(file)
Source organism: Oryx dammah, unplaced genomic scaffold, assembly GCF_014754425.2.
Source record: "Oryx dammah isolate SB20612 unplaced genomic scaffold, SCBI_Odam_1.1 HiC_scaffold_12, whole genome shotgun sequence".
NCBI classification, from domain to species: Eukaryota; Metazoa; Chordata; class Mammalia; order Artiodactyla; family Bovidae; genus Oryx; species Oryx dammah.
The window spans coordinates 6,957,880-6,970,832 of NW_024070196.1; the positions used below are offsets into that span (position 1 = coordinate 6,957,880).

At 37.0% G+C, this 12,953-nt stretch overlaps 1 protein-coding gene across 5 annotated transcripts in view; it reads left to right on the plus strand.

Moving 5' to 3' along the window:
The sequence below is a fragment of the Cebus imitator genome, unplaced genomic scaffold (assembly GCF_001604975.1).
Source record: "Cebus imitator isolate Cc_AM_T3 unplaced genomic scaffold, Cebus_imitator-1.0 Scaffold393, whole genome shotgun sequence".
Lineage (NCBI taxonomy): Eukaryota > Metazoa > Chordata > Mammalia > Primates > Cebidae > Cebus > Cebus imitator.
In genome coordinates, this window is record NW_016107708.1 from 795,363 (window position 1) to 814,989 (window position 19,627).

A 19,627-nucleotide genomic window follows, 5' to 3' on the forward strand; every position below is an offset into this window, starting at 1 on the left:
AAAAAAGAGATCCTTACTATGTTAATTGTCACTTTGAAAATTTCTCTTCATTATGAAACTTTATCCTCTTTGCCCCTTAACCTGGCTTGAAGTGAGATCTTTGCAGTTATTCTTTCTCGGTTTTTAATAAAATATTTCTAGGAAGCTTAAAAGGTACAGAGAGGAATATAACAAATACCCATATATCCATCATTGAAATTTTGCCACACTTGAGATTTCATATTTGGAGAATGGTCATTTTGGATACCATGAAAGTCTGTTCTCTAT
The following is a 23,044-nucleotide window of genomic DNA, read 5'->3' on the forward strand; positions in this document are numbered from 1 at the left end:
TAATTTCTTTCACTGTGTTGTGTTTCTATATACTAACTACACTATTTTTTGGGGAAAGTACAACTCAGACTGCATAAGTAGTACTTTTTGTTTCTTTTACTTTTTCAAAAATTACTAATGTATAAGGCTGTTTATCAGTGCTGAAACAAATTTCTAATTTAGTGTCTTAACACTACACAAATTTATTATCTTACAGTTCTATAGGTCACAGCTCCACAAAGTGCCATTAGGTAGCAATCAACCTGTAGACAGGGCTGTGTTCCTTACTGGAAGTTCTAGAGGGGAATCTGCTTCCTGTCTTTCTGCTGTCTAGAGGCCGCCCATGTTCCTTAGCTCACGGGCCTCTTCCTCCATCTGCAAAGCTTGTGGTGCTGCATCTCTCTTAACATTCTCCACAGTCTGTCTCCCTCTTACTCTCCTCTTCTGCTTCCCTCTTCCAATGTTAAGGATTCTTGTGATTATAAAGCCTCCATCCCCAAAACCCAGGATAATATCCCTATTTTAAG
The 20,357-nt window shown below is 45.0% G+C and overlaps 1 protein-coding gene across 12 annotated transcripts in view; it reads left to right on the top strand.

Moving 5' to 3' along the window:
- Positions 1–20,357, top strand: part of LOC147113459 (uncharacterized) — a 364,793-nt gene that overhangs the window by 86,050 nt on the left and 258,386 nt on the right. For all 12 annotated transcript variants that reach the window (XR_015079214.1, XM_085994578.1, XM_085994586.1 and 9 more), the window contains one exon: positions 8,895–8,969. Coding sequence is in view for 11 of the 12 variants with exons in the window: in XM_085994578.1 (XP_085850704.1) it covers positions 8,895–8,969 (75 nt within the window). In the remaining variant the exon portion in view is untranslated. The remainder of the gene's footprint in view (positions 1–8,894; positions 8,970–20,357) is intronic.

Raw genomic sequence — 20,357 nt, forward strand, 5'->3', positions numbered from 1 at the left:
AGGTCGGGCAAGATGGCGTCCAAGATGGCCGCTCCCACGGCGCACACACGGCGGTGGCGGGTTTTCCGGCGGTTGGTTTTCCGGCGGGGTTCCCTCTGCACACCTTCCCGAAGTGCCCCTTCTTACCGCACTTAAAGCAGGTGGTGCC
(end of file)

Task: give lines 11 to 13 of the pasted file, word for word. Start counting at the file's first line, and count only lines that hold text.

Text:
A 19,627-nucleotide genomic window follows, 5' to 3' on the forward strand; every position below is an offset into this window, starting at 1 on the left:
AAAAAAGAGATCCTTACTATGTTAATTGTCACTTTGAAAATTTCTCTTCATTATGAAACTTTATCCTCTTTGCCCCTTAACCTGGCTTGAAGTGAGATCTTTGCAGTTATTCTTTCTCGGTTTTTAATAAAATATTTCTAGGAAGCTTAAAAGGTACAGAGAGGAATATAACAAATACCCATATATCCATCATTGAAATTTTGCCACACTTGAGATTTCATATTTGGAGAATGGTCATTTTGGATACCATGAAAGTCTGTTCTCTAT
The following is a 23,044-nucleotide window of genomic DNA, read 5'->3' on the forward strand; positions in this document are numbered from 1 at the left end: